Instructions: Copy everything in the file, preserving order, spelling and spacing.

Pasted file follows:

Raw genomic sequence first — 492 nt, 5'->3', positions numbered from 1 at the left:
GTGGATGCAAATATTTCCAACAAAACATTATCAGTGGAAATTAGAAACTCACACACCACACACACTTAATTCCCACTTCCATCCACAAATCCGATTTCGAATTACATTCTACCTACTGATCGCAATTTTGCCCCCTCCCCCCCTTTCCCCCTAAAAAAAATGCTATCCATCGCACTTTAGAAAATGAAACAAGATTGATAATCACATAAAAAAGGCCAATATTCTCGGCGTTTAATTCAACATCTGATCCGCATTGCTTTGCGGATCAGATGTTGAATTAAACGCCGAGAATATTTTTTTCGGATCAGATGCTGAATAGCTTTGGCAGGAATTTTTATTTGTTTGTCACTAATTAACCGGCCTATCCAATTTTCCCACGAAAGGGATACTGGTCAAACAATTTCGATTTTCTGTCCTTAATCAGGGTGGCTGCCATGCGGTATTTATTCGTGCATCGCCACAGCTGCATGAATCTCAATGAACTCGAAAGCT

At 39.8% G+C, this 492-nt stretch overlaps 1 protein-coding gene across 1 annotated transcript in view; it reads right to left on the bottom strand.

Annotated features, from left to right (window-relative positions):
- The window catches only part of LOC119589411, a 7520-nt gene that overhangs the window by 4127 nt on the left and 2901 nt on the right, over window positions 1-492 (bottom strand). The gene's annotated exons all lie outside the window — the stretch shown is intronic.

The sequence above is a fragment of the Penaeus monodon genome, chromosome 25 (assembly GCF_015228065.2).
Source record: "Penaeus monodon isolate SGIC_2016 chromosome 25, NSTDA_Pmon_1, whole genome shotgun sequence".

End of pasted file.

Raw genomic sequence first — 492 nt, 5'->3', positions numbered from 1 at the left:
GTGGATGCAAATATTTCCAACAAAACATTATCAGTGGAAATTAGAAACTCACACACCACACACACTTAATTCCCACTTCCATCCACAAATCCGATTTCGAATTACATTCTACCTACTGATCGCAATTTTGCCCCCTCCCCCCCTTTCCCCCTAAAAAAAATGCTATCCATCGCACTTTAGAAAATGAAACAAGATTGATAATCACATAAAAAAGGCCAATATTCTCGGCGTTTAATTCAACATCTGATCCGCATTGCTTTGCGGATCAGATGTTGAATTAAACGCCGAGAATATTTTTTTCGGATCAGATGCTGAATAGCTTTGGCAGGAATTTTTATTTGTTTGTCACTAATTAACCGGCCTATCCAATTTTCCCACGAAAGGGATACTGGTCAAACAATTTCGATTTTCTGTCCTTAATCAGGGTGGCTGCCATGCGGTATTTATTCGTGCATCGCCACAGCTGCATGAATCTCAATGAACTCGAAAGCT

At 39.8% G+C, this 492-nt stretch overlaps 1 protein-coding gene across 1 annotated transcript in view; it reads right to left on the bottom strand.

Annotated features, from left to right (window-relative positions):
- The window catches only part of LOC119589411, a 7520-nt gene that overhangs the window by 4127 nt on the left and 2901 nt on the right, over window positions 1-492 (bottom strand). The gene's annotated exons all lie outside the window — the stretch shown is intronic.

The sequence above is a fragment of the Penaeus monodon genome, chromosome 25 (assembly GCF_015228065.2).
Source record: "Penaeus monodon isolate SGIC_2016 chromosome 25, NSTDA_Pmon_1, whole genome shotgun sequence".